Sound: Justin Hawkins, former lead singer of The Darkness, has returned to the spotlight with a new band. The Darkness were undeniably very heavily influenced by bands such as Queen and AC/DC but were arguably let down by the commercial aspects of their songwriting. Hot Leg provide a much more focused sound than their predecessors and describe their musical style as "Man-Rock". Kudos to them then for justifying the label they have given themselves, although some may be unconvinced that Justin Hawkins' voice is suited to Hot Leg, who are a harder rock act than his former band. Indeed his falsetto is likely to polarise opinion but that will be focused on later on.
Guitar wise, there are some very impressive riffs on show, notably "I've Met Jesus," a straightforward rock song with added elements of bluesy country all anchored on a powerful riff that immediately harks back to AC/DC. There are good guitar solos in abundance and Hawkins' gritty blues rock lickbag contrasts very nicely with his foil, the very technically proficient Pete "Liquid Guitar Hands" Rinaldi.
The sound can occasionally be inconsistent though; there are elements of neo-classical in "Chickens" and a distinct modern rock vibe to "Cocktails," and while these are not intrinsically bad things, they might initially feel slightly alien to classic rock fans. Overall though they provide a nice flavour and keep the album unique. It's because of small elements like this in each song that the album proves to ultimately be a varied listen that never strays too far from it's successful formula of strong riffs, outrageous falsetto and impressive guitar solos. // 9
Lyrics: This is the part of the album that is most likely to divide opinion heavily. The album is handled in an incredibly tongue in cheek manner (this is evident not only in the music but in the stage show; the outfit's are ridiculous! ) and this is most prominent in the lyrics and singing. Hawkins' falsetto is high in the mix and deservedly so; it's a pleasure to listen to and even if you don't like it there's no denying his sheer technical prowess as a singer. Obviously not everybody is going to like this though and as such the album's appeal is limited.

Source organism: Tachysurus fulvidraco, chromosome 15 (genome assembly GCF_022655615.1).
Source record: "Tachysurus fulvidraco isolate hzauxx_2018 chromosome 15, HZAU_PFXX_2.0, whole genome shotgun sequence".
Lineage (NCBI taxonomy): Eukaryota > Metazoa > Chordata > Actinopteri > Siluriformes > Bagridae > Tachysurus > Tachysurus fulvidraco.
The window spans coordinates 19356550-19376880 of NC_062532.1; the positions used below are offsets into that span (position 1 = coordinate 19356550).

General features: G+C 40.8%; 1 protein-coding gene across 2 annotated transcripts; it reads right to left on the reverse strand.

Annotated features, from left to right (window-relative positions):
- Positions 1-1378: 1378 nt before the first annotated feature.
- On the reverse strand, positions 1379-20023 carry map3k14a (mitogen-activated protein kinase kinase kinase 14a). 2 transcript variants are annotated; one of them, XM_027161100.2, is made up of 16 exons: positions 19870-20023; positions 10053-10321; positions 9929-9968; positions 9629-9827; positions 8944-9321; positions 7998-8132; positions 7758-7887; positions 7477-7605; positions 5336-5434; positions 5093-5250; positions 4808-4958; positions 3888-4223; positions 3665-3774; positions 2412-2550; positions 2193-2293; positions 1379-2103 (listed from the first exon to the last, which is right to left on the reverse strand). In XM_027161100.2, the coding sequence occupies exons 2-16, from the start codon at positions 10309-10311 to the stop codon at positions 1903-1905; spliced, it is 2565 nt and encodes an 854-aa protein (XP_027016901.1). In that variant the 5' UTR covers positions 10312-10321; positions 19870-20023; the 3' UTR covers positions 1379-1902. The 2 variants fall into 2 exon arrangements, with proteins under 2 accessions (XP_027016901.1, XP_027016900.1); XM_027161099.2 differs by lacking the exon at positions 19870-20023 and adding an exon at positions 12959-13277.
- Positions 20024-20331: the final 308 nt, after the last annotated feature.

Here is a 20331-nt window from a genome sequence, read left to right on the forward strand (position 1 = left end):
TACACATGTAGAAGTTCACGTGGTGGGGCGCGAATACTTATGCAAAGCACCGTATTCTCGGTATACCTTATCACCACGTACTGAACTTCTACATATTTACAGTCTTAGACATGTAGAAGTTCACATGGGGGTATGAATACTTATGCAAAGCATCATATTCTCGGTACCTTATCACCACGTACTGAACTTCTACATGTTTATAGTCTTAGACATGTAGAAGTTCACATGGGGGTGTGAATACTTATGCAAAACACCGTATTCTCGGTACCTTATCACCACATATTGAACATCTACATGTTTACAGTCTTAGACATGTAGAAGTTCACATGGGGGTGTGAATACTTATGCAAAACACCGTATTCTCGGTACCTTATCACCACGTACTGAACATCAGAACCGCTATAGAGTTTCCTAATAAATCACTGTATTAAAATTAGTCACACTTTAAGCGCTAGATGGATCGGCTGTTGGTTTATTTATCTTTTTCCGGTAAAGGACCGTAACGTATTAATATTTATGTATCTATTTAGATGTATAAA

Lyrically speaking the album is again a silly affair, with subject matter ranging from chickens to Jesus. Hawkins must be applauded for his sheer creativity; "Cocktails" gives him an excuse to shriek "coo-o-oo-oo-oooock/cock, cock, c-cocktails" while escaping the Parental Advisory sticker, although this is going to be viewed as incredibly immature by many listeners; the same goes for "Gay in the 80s".
But the lyrics are not meant to be deep or meaningful and they fit with the outwardly lighthearted demeanor of the music. In my opinion Hawkins deserves a ten out of ten but unfortunately music is strictly based on taste, and this album will inevitably polarise opinion among rock fans. // 7
Overall Impression: Hot Leg are among a growing number of excellent classic rock revivalists, currently helmed by Airbourne and The Answer. Among these artists are the other band to spring from the remains of The Darkness, and these make for an interesting comparison.
It's plain to see who gave what to The Darkness and it really demonstrates just what an individual Hawkins is; his ability to be both a serious rock musician and an outrageous glam rock star at the same time is impressive and makes for a scintillating live show that I cannot recommend enough. Of course a live show would be nothing without tunes and they are certainly here. For me the highlights of the album were "I've Met Jesus," "Prima Donna," and "Kissing In The Wind," the latter providing an impressively mature ending to the album which has grandeur without pomposity.
I cannot stress enough that Hawkins falsetto is very much like marmite. But the fact is that if you can't stand Hawkins you probably haven't read this far and have probably already dismissed Hot Leg.
This would be a mistake. The Leg manage to blend classic riffs, brilliant singing, and superb guitar work with a multitude of interesting elements such as the country inflections of the rhythm guitar on "I've Met Jesus," and while it almost seems funny at times, it's a worthwhile listen which everybody will get something out of.
This music doesn't have extreme longevity; it's probably too silly to warrant a position as a piece of serious music in most peoples eyes which is a real shame because behind the glitter and the glam lies a solid rock and roll record. // 9